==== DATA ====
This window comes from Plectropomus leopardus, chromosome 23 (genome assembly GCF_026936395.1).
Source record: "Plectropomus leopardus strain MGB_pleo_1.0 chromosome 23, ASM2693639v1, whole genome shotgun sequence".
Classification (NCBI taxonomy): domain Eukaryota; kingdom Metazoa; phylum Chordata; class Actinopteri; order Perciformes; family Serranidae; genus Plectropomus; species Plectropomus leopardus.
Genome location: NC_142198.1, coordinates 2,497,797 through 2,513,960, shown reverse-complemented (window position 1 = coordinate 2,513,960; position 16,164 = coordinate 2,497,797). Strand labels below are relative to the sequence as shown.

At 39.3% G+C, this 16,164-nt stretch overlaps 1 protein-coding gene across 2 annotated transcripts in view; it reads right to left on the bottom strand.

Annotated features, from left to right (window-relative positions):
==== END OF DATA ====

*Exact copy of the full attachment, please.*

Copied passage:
This window comes from Plectropomus leopardus, chromosome 23 (genome assembly GCF_026936395.1).
Source record: "Plectropomus leopardus strain MGB_pleo_1.0 chromosome 23, ASM2693639v1, whole genome shotgun sequence".
Classification (NCBI taxonomy): domain Eukaryota; kingdom Metazoa; phylum Chordata; class Actinopteri; order Perciformes; family Serranidae; genus Plectropomus; species Plectropomus leopardus.
Genome location: NC_142198.1, coordinates 2,497,797 through 2,513,960, shown reverse-complemented (window position 1 = coordinate 2,513,960; position 16,164 = coordinate 2,497,797). Strand labels below are relative to the sequence as shown.

At 39.3% G+C, this 16,164-nt stretch overlaps 1 protein-coding gene across 2 annotated transcripts in view; it reads right to left on the bottom strand.

Annotated features, from left to right (window-relative positions):